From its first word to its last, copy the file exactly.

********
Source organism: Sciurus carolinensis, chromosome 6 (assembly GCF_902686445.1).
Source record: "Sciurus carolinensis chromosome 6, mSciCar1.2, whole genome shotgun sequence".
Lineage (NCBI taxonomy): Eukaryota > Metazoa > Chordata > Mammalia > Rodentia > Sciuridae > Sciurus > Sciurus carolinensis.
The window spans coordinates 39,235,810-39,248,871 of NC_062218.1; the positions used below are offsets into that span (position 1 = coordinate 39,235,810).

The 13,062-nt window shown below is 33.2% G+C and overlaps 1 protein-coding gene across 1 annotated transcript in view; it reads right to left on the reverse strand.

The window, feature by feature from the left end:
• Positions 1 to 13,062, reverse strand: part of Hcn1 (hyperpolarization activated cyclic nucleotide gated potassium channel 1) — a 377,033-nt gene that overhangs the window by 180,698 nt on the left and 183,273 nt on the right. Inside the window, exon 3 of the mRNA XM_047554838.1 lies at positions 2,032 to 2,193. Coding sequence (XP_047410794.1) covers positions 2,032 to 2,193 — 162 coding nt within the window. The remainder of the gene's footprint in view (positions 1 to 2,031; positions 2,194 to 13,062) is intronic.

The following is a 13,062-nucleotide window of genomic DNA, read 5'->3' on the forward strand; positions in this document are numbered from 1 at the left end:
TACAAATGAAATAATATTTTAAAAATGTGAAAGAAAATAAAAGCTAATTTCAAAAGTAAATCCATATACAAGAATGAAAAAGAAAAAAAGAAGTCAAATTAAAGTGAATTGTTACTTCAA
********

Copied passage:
Source organism: Sciurus carolinensis, chromosome 6 (assembly GCF_902686445.1).
Source record: "Sciurus carolinensis chromosome 6, mSciCar1.2, whole genome shotgun sequence".
Lineage (NCBI taxonomy): Eukaryota > Metazoa > Chordata > Mammalia > Rodentia > Sciuridae > Sciurus > Sciurus carolinensis.
The window spans coordinates 39,235,810-39,248,871 of NC_062218.1; the positions used below are offsets into that span (position 1 = coordinate 39,235,810).

The 13,062-nt window shown below is 33.2% G+C and overlaps 1 protein-coding gene across 1 annotated transcript in view; it reads right to left on the reverse strand.

The window, feature by feature from the left end:
• Positions 1 to 13,062, reverse strand: part of Hcn1 (hyperpolarization activated cyclic nucleotide gated potassium channel 1) — a 377,033-nt gene that overhangs the window by 180,698 nt on the left and 183,273 nt on the right. Inside the window, exon 3 of the mRNA XM_047554838.1 lies at positions 2,032 to 2,193. Coding sequence (XP_047410794.1) covers positions 2,032 to 2,193 — 162 coding nt within the window. The remainder of the gene's footprint in view (positions 1 to 2,031; positions 2,194 to 13,062) is intronic.

The following is a 13,062-nucleotide window of genomic DNA, read 5'->3' on the forward strand; positions in this document are numbered from 1 at the left end:
TACAAATGAAATAATATTTTAAAAATGTGAAAGAAAATAAAAGCTAATTTCAAAAGTAAATCCATATACAAGAATGAAAAAGAAAAAAAGAAGTCAAATTAAAGTGAATTGTTACTTCAA